Doing Burpees and Box Jumps to Honor Fallen Law Enforcement Officers

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Law enforcement and community gather for a group photo after successfully completing 129 box jumps and burpees. (Alexis Geffin/WUFT News)
Law enforcement and community gather for a group photo after successfully completing 129 box jumps and burpees. (Alexis Geffin/WUFT News)

One hundred and twenty-nine law enforcement officers died in the line of duty in 2015.

To honor their memory Saturday, local law enforcement and citizens together completed a workout of 129 box jumps and burpees as the names of the fallen officers sounded out over a loud speaker at Buchholz High School.

Alachua County Sheriff’s Office deputy Andy Adams created the tribute workout five years ago in his front yard.

“I just told a couple other like-minded guys who work at the sheriff’s office with me that, ‘Hey, this is what I did.’ I felt like it meant something to me and I said, ‘Why don’t you guys try it and see if you get the same feeling?’”

In the last five years, those supporting Adams’ effort, completing box jumps and burpees, grew to 150.

A part of the 129-box workout. (Alexis Geffin/WUFT News)
A part of the 129-box workout. (Alexis Geffin/WUFT News)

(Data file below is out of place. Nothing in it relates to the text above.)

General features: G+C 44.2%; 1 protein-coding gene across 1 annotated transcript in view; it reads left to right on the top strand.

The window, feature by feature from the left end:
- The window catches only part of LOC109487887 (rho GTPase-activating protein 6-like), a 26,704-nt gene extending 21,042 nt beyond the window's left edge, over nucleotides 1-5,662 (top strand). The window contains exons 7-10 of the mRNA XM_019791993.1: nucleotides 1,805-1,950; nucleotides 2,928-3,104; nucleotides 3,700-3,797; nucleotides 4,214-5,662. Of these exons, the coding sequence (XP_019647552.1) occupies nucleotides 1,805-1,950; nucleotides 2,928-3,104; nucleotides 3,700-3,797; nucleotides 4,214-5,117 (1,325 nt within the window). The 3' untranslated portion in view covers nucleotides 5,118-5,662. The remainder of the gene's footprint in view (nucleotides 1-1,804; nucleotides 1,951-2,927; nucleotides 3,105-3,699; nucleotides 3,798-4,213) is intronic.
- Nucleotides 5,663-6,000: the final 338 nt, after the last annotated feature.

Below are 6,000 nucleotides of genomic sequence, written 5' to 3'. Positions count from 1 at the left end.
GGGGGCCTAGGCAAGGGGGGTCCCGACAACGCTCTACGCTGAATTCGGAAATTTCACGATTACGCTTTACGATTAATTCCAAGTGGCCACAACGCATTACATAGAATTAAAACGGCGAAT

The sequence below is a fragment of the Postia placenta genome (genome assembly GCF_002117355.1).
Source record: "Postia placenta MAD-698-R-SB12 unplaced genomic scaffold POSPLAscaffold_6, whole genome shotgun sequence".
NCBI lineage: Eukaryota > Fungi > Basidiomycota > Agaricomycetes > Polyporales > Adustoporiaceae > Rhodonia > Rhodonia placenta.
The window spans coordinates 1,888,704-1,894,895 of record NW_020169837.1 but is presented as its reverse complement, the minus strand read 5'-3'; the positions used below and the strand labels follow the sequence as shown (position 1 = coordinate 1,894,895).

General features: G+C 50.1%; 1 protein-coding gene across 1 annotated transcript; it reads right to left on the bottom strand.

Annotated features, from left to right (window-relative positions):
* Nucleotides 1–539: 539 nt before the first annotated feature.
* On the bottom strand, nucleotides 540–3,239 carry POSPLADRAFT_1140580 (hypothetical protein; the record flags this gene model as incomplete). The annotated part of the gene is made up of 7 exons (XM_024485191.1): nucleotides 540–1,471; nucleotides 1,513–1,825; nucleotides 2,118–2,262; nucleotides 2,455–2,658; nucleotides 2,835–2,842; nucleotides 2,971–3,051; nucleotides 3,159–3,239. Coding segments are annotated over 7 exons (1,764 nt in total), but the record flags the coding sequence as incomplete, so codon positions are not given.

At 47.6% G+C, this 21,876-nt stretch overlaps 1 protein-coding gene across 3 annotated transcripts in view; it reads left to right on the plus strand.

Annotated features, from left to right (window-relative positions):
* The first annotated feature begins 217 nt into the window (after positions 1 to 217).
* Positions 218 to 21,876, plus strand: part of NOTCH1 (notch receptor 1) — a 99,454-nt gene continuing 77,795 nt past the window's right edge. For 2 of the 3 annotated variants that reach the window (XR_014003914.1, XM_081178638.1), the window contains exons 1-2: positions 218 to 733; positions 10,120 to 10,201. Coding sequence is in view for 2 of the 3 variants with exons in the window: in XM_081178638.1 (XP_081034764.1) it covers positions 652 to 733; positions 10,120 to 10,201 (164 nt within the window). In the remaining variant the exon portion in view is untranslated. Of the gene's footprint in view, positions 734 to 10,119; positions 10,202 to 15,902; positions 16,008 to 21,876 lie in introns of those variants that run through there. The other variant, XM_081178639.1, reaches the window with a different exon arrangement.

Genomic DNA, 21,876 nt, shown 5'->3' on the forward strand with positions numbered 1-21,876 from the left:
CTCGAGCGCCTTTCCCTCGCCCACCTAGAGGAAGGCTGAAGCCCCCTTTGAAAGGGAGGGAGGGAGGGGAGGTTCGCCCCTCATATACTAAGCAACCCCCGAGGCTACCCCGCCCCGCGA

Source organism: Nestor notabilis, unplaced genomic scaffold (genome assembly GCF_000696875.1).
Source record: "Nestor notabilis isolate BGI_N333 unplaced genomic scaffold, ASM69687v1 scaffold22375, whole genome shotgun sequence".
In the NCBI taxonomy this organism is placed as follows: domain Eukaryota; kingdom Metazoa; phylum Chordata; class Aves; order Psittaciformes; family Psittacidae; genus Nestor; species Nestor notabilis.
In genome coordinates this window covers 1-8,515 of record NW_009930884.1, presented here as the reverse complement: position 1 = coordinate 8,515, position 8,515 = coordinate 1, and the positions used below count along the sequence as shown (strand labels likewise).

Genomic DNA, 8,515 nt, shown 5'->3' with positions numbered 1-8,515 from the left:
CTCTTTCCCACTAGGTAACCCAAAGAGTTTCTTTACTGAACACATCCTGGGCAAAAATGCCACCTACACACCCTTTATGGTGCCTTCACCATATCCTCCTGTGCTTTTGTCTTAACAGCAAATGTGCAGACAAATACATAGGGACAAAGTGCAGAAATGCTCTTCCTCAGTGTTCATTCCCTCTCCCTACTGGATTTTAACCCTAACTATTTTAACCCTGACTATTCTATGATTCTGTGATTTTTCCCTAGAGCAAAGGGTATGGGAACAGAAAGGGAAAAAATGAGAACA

“It’s probably 50-50 this year between law enforcement and citizens. Anybody can come. It’s encouraged. I know it looks kind of intense and everybody gets shied away from doing burpee box jumping. You don’t have to do it, just come out here and watch and appreciate with us,” he said.

Before the Fallen Officer Tribute kicked off, attendees and their families gathered in the center of the field for a moment of silence. Police officers and firefighters had some friendly competition, but also cheered each other on during the rigorous workout. To make things more challenging, officers wore their bullet-proof vests that they wear daily, while firefighters sported full turnout pants, jackets, self-contained breathing apparatuses, and even masks.

“For us, it’s our chance to come out here and show them that we support them. This is our variation of how we do it. The law enforcement guys come out and they wear their vests; this is our chance to wear what we’ve got,” said firefighter Wlises Mejia.

About Alexis Geffin

Alexis is a reporter for WUFT News and can be contacted by calling 352-392-6397 or emailing news@wuft.org.

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